Bison's Snuggly Side, Cowboys & Indians, February/March 2017

Bison1American bison produce some of the world’s softest, warmest wool. Brian Linton wants to win it the appreciation it deserves — and clothe legions of converts besides.

Brian Linton barely breathed as he watched a white-coated lab technician place a swatch of bison batting into an instrument that measures insulation value. Linton suspected the stuff would be warm. After all, bison’s shaggy fur helps these creatures survive the plains’ brutal minus-20-degree cold snaps, and Linton’s aim is to make bison-filled outerwear that can help people stay cozy, too.

Linton pioneered a way to turn bison fur into batting that looks like wall insulation — and according to the lab results, it’s just as heat-trapping: The instrument registered a clo rating of 4.51. Linton grinned. That insulation value puts his bison batting on par with heavy polar equipment. But he doesn’t plan on outfitting Arctic explorers. Rather, it’s to make high-end apparel and home furnishings from the most sustainable, underutilized material he could find — which happens to be the same wool that Native Americans exploited centuries ago.

“My goal is to create bison fiber products that are sustainable both for the environment and the industry that is bringing back a native species to the grasslands of North America,” says Linton, a Philadelphian who launched the fashion label United By Blue in 2013.     Sustainability has always been the company’s core value. For every product it sells, it removes a pound of trash from oceans and waterways (such as Utah’s Jordan River and Lake Merced in San Francisco). And its line of tees, button-down shirts, gloves, and twill pants feature natural materials like cotton and wool. “Natural fibers are the most sustainable way to make anything,” explains Linton, who evaluated alpaca, yak, and other alternative fibers that could expand United By Blue’s sustainability story.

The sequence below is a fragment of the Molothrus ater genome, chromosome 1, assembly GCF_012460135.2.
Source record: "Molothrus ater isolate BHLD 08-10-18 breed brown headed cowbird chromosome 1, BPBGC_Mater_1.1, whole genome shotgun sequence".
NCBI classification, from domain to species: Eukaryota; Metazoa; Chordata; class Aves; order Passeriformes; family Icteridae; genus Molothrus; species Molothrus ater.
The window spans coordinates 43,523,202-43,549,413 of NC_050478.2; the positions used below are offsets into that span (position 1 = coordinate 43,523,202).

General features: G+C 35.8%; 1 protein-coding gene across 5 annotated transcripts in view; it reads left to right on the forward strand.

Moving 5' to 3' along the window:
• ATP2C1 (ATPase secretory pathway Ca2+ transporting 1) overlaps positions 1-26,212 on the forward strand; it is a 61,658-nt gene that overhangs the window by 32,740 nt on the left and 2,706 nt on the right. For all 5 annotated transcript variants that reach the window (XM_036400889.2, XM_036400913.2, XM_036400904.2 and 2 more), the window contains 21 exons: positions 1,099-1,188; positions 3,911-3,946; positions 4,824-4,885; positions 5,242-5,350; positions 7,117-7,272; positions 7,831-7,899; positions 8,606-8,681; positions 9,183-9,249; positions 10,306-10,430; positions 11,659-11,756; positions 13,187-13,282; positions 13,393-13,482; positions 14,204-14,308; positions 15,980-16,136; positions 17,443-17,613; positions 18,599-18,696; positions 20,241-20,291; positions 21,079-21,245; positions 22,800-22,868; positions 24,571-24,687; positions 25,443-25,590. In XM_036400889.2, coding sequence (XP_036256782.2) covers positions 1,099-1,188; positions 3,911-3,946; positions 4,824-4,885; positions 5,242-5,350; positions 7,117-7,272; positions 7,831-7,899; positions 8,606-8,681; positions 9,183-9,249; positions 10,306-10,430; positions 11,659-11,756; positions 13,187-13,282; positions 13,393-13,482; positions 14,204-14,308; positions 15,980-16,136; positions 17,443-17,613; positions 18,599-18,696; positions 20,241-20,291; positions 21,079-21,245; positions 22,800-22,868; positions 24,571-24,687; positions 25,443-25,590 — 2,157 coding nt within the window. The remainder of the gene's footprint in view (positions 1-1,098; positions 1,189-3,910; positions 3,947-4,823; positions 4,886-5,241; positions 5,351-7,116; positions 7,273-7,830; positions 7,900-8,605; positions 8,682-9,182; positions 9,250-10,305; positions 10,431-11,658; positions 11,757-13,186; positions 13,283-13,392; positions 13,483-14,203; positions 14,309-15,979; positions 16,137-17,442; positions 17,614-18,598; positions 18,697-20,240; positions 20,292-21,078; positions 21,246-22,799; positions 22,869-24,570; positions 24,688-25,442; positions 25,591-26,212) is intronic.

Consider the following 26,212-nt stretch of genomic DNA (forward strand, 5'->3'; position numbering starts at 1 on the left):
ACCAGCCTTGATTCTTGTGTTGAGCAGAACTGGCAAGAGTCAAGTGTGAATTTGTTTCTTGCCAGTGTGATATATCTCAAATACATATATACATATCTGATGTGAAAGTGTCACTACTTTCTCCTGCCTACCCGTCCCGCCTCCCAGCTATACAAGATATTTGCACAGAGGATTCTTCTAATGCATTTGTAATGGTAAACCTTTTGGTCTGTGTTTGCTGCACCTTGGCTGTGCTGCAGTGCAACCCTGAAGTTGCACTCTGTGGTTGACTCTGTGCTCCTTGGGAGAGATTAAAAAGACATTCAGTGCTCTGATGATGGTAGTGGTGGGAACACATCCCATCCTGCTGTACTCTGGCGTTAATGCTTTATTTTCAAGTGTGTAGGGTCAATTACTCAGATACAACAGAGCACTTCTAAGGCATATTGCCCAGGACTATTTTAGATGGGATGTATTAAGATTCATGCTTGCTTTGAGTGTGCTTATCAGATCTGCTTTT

Then a friend mailed Linton a wad of bison hair he’d collected from a Montana ranch in the spring, when the animals were shedding their winter coats. “It felt incredibly soft and had great springiness and loft,” says Linton, who was both intrigued and surprised. “The American bison looks like such a gruff, dangerous beast,” he says. But it’s got a tender side: Beneath their unkempt outer fur, bison produce a superfine downy undercoat that’s as soft as cashmere. Those layers of hair trap in body heat so effectively that in winter, snow collects on the animals’ shaggy backs.

“Seeing that, you understand how bison can live in minus-30- degree temperatures for weeks on end,” says Tess Leach of Ranchlands, the company that manages Zapata Ranch (a bison and guest ranch in south-central Colorado). Each winter, when the hides are thickest, Zapata Ranch harvests about 20 bison, which are sold for meat. Then, it buys back as many as 10 hides from the slaughterhouse and turns them into chaps, beer koozies, and pillows. “They’re softer than wool, and they make great conversation pieces,” Leach says.